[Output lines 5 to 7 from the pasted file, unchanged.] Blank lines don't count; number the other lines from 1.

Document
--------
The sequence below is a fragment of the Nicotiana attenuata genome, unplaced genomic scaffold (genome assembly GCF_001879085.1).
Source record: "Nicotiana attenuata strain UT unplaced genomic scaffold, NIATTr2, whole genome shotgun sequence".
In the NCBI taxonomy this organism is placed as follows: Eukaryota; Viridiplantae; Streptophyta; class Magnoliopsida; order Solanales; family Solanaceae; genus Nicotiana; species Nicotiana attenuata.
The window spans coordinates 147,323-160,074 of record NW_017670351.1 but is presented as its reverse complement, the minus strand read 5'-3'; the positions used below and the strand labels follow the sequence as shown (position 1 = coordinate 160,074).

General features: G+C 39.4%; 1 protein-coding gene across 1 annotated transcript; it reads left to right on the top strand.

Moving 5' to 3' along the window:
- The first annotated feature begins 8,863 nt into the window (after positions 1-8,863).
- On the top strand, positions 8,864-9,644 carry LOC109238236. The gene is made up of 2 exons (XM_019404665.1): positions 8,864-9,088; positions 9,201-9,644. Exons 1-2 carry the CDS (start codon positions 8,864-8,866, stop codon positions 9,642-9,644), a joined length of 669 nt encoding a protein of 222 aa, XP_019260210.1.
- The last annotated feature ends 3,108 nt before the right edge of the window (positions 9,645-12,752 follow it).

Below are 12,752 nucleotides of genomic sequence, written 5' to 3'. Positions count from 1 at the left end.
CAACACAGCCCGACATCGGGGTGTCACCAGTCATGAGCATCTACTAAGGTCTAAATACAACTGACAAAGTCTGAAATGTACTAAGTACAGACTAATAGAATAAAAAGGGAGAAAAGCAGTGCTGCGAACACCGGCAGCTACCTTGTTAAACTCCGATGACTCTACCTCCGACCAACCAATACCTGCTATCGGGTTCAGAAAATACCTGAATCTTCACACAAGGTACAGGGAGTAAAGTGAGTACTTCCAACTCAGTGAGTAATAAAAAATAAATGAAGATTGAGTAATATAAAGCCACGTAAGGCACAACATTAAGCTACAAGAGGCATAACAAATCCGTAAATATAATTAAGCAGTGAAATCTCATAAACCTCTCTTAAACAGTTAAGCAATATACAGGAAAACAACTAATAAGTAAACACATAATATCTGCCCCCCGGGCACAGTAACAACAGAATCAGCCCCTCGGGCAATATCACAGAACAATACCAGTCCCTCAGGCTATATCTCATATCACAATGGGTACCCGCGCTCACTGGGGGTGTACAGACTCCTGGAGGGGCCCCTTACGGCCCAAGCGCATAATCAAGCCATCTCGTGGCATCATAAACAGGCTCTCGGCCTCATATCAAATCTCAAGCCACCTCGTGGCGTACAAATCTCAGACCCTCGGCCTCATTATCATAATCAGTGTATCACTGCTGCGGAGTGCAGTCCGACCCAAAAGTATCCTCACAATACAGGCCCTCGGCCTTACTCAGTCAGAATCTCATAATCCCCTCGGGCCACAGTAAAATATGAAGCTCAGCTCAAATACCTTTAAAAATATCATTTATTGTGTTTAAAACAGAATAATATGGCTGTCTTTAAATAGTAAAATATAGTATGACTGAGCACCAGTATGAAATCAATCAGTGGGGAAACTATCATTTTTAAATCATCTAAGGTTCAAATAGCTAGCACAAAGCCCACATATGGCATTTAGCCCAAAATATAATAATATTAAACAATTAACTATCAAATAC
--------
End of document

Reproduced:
General features: G+C 39.4%; 1 protein-coding gene across 1 annotated transcript; it reads left to right on the top strand.

Moving 5' to 3' along the window:
- The first annotated feature begins 8,863 nt into the window (after positions 1-8,863).